When Do All December Holidays Start? Christmas, Hanukkah, Kwanzaa, Winter Solstice Dates

As December gets underway, peak holiday season is fast approaching.

Though Christmas continues to dominate as the most commonly celebrated winter holiday across the United States, the Winter Solstice, Hanukkah and Kwanzaa all share the celebratory season.

Read on for more information about four important winter holidays and their cultural significance.

Menorah lighting
A student from a Yeshiva religious school lights a candle on a menorah during Hanukkah in the central Israeli city of Bnei Brak December 28, 2016. JACK GUEZ/AFP via Getty Images

December 21: Winter Solstice

In the Northern Hemisphere, the Winter Solstice occurs every year on December 21, a day that marks the official start of the winter season with the shortest period of sunlight. The event occurs specifically when the sun is directly over the Tropic of Capricorn, a circle of latitude located 23.5 degrees south of the equator.

After the solstice, the days gradually become longer and the nights become shorter in a pattern that does not shift until the Summer Solstice—the longest day of the year—occurs toward the end of June. The Winter Solstice is a holiday widely celebrated by those who follow pagan traditions, and is known by many names around the world including Yule, the Longest Night, Jól and Midwinter. The word "solstice" is of Latin origin and roughly translates to "sun stands still."

December 22-30: Hanukkah

An eight-day long celebration known as the "festival of lights," Hanukkah is rooted in Jewish beliefs and can be traced back to 200 B.C., when a small army led by Judah the Maccabee reclaimed the Holy Temple in Jerusalem from the Greeks.

While Hanukkah is considered a minor holiday for those who practice Judaism, the celebration reflects upon a miracle believed to have occurred when a single day's worth of oil lit the menorah in the Holy Temple for eight days.

December 25: Christmas

This year, December 1 marked the beginning of Advent, a period of four Sundays leading up to Christmas in Catholic and Protestant Christian traditions. A primarily Western holiday celebrating the birth of Jesus Christ, the celebration will begin for many on the evening of December 24, Christmas Eve. During the night, gifts from Santa Claus will mysteriously appear in many households, delighting children on the morning of December 25.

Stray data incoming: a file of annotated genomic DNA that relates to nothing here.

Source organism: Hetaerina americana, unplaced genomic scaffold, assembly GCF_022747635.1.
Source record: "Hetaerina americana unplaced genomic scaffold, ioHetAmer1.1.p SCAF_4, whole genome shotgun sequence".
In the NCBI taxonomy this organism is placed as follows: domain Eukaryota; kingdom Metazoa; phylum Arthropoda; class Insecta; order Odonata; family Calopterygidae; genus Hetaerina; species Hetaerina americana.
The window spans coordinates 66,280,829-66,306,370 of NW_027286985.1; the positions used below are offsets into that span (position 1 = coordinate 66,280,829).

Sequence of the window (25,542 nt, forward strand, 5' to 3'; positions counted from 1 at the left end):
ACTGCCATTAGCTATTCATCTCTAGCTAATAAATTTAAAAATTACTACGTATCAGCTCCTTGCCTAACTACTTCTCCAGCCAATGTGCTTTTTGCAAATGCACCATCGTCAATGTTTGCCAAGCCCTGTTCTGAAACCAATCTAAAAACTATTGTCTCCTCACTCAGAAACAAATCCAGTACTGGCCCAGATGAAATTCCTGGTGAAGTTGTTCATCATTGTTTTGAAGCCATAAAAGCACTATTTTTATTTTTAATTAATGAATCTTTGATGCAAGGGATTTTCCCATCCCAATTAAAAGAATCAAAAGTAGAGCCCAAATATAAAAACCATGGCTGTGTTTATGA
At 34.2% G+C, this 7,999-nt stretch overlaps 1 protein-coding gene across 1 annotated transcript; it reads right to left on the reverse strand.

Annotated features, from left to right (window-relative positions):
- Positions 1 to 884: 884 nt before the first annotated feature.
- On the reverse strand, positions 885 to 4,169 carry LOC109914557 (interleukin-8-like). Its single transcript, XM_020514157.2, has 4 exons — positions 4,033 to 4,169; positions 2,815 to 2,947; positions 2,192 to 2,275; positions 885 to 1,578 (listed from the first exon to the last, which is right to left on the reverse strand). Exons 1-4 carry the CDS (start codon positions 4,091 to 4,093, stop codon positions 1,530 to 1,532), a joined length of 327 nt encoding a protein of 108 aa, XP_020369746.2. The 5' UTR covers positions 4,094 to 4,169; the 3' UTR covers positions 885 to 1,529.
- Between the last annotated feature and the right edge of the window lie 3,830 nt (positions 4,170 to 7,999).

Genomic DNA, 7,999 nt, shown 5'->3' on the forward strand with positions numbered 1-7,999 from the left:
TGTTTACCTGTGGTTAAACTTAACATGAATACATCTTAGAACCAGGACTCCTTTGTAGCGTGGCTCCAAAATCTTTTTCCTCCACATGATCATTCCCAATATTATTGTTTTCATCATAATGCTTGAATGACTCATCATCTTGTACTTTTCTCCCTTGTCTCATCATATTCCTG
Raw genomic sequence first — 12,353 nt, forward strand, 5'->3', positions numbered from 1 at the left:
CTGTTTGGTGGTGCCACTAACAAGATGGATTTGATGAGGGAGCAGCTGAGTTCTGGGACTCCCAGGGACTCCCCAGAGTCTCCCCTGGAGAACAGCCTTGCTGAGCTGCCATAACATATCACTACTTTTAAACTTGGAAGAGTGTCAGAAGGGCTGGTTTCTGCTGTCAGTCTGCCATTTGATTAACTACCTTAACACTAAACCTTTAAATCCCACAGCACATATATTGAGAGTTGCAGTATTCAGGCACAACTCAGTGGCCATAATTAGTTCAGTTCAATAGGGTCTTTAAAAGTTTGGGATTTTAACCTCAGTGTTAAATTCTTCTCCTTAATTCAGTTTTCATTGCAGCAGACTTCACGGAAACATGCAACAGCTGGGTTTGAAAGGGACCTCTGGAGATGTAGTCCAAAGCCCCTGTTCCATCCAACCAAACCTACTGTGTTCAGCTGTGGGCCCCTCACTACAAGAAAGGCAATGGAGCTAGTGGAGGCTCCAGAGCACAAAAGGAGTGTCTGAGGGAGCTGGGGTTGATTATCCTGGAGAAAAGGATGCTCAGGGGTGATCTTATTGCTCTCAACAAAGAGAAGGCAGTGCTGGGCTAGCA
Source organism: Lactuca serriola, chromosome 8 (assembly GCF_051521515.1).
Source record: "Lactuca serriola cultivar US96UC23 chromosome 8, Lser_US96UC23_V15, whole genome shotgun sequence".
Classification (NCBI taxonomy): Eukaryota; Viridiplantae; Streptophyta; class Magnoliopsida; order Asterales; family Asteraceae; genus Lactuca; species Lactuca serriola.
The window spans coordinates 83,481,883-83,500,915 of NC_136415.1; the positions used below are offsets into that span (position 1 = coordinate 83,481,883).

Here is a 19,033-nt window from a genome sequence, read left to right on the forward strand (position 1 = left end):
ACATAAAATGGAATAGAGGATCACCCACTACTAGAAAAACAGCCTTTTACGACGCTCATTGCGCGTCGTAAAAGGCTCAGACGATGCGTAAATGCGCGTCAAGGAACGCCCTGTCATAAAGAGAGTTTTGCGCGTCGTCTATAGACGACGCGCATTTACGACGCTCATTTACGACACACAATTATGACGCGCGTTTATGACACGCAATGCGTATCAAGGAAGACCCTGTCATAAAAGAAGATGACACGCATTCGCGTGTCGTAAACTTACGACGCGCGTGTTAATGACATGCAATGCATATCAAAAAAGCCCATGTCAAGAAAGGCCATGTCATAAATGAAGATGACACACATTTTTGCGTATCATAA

Many historians dispute the religious claim to the day, arguing that Christ was most likely born in the spring and that many Christmas traditions are, in fact, rooted in Pagan beliefs. This year Christmas Eve will fall on a Tuesday and Christmas Day on a Wednesday.

December 26-January 1: Kwanzaa

A relatively new holiday, Kwanzaa was created in 1966 by American Black Power activist and professor of African Studies Maulana Karenga. Beginning on December 26 each year, Kwanzaa is a weeklong celebration during which each day highlights one of the seven core principles: Umoja (unity), Kujichagulia (self-determination), Ujima (collective work and responsibility), Ujamaa (cooperative economics), Nia (purpose), Kuumba (creativity) and Imani (faith).

For each day of Kwanzaa, a single candle is lit in the kinara, a holder containing three red candles on its left side, three green candles on its right side and one black candle in the center. Each candle is representative of one of the seven principles highlighted throughout the week. The name "Kwanzaa" is derived from the Swahili phrase "matunda ya kwanza," or "first fruits" in English.